A career .880 save percentage and 3.50 goals-against average, earned Racicot one of the most brutal sports nicknames of all time for a goalie.
Henrik “The King” Lundqvist
Henrik Lundqvist represented his country, Sweden, for many years before jumping the pond and joining the NHL. Sweden’s three-crown emblem is often used as a symbol of authority by the Swedish government, but other less formal examples exist such as the Swedish national men’s ice hockey team, which wears three crowns on their shirts.
They are often called “Three Crowns.” The crowns, along with his sensational play during his rookie season, earned him his nickname from the New York media and Rangers fans.
Felix “The Cat” Potvin
Potvin’s first name and cat-like reflexes made this famous cartoon’s name a natural.
Esposito’s “O” followed the Blackhawks star everywhere he went. It had not as much to do with his name as it did with his propensity for shutting out his opponents.
Steve “The Puck Goes Inski” Buzinski
Buzinski once allowed 33 goals in four games and 55 in nine so it’s easy to see why he didn’t last long in the National Hockey League. He will also go down in history as the goalie who Maurice Richard scored his first goal against.
Belfour wore an eagle on his mask because he admired their majesty and aggression. However, his fiery, unpredictable personality earned him his other nickname. He led the Blackhawks to the Stanley Cup Final in 1992 and later won a Cup in 1999 with the Dallas Stars.
Enforcers & Physical Trait Nicknames
Derek “The Boogie Man” Boogaard
Boogard played nearly his entire career with Minnesota. Teammates and fans affectionately called the hulking, 6-7, 260-pound enforcer “The Boogie Man” while opponents feared going toe-to-toe with him. Sadly, Boogaard died of an accidental overdose of medication and alcohol in 2011.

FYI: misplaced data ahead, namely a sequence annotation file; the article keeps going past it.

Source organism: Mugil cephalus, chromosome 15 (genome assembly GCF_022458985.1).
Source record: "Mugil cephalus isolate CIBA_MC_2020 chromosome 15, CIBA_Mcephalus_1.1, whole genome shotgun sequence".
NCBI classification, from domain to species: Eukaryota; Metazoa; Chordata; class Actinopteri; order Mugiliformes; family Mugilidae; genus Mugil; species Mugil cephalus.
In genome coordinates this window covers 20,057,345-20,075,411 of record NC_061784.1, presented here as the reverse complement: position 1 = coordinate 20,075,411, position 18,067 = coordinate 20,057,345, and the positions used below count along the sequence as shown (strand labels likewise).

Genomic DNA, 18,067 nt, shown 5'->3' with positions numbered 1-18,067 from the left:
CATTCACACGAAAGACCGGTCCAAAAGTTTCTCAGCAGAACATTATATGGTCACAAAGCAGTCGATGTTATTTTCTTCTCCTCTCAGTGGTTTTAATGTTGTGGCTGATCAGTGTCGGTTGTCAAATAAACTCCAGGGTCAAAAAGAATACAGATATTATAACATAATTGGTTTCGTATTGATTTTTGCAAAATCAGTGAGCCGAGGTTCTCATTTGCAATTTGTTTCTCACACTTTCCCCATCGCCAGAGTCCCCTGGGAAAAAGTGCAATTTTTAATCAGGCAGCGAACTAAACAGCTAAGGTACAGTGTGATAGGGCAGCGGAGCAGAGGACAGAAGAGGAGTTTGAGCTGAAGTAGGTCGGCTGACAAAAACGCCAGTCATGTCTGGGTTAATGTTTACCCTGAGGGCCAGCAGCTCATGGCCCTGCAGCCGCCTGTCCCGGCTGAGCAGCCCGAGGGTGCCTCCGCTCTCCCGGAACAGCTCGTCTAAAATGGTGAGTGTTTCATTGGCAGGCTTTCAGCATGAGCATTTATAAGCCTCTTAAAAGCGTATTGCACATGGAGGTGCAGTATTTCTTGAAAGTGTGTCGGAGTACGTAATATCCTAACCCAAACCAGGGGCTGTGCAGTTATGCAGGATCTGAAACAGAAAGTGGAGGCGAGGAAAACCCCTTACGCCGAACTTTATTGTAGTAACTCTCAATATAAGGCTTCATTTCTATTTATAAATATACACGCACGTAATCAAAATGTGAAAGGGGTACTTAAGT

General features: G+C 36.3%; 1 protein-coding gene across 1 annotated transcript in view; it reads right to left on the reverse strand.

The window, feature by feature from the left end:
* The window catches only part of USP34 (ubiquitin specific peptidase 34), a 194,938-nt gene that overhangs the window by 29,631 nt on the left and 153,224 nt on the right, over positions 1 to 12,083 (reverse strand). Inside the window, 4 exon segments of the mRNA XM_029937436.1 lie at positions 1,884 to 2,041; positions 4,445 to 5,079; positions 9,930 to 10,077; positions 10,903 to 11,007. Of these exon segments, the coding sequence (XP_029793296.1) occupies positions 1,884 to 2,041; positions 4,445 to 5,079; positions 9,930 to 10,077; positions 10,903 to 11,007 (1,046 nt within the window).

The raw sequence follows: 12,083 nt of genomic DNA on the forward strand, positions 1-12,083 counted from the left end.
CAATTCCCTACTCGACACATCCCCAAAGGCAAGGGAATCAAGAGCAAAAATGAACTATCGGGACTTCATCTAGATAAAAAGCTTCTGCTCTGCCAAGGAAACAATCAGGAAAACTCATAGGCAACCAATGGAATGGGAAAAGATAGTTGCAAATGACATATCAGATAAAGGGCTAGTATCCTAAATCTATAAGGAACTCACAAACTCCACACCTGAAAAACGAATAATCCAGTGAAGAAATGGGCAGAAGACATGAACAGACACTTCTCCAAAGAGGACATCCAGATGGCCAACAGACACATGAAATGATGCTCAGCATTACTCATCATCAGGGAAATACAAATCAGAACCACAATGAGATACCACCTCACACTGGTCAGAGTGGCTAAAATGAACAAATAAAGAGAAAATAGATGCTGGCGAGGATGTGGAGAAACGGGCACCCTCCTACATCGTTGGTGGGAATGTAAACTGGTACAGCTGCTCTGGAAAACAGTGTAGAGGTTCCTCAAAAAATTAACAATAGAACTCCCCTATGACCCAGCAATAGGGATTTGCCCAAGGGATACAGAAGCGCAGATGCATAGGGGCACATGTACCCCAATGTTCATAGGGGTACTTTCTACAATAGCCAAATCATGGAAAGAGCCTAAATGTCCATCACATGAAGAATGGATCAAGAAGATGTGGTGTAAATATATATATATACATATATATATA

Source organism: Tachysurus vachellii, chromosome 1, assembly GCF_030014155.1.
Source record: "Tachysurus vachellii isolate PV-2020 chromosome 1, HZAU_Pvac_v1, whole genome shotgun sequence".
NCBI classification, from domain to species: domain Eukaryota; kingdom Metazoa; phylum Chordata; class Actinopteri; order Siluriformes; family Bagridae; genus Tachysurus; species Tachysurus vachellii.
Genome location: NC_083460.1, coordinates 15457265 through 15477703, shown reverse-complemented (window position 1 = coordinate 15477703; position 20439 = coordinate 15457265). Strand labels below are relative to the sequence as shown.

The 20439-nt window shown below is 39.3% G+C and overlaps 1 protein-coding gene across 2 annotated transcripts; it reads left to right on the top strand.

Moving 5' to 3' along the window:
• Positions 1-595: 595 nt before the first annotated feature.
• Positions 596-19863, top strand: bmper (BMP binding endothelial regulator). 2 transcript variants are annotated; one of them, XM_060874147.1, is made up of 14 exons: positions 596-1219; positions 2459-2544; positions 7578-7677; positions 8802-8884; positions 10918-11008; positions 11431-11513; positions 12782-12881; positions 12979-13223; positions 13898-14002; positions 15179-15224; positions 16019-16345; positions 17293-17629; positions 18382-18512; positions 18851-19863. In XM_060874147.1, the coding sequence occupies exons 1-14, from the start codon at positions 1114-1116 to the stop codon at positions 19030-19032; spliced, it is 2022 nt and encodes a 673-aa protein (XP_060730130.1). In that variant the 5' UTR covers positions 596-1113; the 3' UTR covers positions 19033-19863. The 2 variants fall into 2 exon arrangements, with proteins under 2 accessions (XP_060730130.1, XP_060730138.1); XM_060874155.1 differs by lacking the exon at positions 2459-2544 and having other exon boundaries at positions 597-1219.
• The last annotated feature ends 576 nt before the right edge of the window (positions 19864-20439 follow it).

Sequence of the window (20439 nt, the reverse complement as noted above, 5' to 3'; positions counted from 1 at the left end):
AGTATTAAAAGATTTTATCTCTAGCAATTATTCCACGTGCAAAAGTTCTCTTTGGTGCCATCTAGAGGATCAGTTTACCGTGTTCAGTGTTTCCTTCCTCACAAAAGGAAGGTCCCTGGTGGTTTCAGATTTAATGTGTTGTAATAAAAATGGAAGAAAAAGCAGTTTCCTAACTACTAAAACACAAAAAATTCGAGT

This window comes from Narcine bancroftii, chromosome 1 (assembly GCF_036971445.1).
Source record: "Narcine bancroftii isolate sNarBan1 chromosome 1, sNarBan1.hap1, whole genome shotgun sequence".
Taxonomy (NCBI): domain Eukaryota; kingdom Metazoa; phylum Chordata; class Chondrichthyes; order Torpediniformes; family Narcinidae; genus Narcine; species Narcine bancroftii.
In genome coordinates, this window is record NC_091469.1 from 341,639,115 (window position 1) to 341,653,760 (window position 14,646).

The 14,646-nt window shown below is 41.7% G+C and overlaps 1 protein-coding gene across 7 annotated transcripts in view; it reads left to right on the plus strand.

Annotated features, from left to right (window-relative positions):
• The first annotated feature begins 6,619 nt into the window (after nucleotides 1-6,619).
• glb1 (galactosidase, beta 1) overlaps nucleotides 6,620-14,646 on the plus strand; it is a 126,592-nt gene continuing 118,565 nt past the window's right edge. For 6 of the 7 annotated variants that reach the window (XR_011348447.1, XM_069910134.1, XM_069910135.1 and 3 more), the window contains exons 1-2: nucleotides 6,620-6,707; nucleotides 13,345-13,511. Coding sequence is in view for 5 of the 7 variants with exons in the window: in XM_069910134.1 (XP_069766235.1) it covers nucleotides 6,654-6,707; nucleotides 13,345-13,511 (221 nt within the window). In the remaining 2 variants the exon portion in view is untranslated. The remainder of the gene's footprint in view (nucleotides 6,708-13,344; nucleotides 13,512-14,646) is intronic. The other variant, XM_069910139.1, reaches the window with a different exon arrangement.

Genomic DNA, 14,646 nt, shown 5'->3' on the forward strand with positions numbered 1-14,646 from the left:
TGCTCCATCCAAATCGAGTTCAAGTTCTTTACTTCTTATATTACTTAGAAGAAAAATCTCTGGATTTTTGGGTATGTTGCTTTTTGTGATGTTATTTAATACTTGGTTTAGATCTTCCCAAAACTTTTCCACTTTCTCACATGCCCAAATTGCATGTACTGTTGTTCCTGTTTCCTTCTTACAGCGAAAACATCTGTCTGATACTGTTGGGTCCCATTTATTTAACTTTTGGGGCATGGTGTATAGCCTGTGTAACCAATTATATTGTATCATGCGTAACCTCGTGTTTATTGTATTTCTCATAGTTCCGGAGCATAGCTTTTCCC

This Leafs captain loved to crunch opponents into the boards.
Schultz was a powerhouse heavyweight fighter. His hands were like hammers when he dropped the gloves, breaking his opponent’s face with every punch. The enforcer’s fists were a key element to the Philadelphia Flyers ‘Broad Street Bullies’ that won two straight Stanley Cups in 1974 and 1975. He still holds the NHL record for most penalty minutes in a season with 472 set back in 1974-75.
Dave “Tiger” Williams
Williams was as tough as hockey players come. He ranks as the NHL’s all-time penalty minutes leader, with 3,966 minutes. He didn’t always use his fists to destroy opponents, sometimes he used his shot… he scored 35 goals in 1980-81. For his goal celebrations, he often would ride his stick like a witch on a broomstick, drawing cackles from fans.
Dave “Cementhead” Semenko
The tough cookie is best known for being Wayne Gretzky’s personal bodyguard. He is likely one of the only enforcers to ever play on the first line in the NHL.
Stu “The Grim Reaper” Grimson
At 6-foot-5, Grimson was a menacing presence, doling out ferocious hits and punishing fists while using his stick like a scythe. He was one of the NHL’s most feared enforcers of the 1990s. If he dropped the gloves, it was over.
Frank “Seldom” Beaton
A tough-as-nails enforcer, Beaton’s NHL career lasted only 25 games. Originally, his nickname was Frank “Never” Beaton, but after losing a few fights, the nickname was changed to “Seldom.”
Johan “Mule” Franzen
The 6-3, 220-pound, Detroit Red Wings’ forward played a rugged style and was dubbed “a mule” by teammates. A beast of a player who was difficult to move.
Jerry “King Kong” Korab
At 6’3″, 218 pounds, Korab seemed to just tower over many of his opponents. The defenseman reached the Stanley Cup Final three times in his first five years in the league (1971, 1973 and 1975) but lost all three times.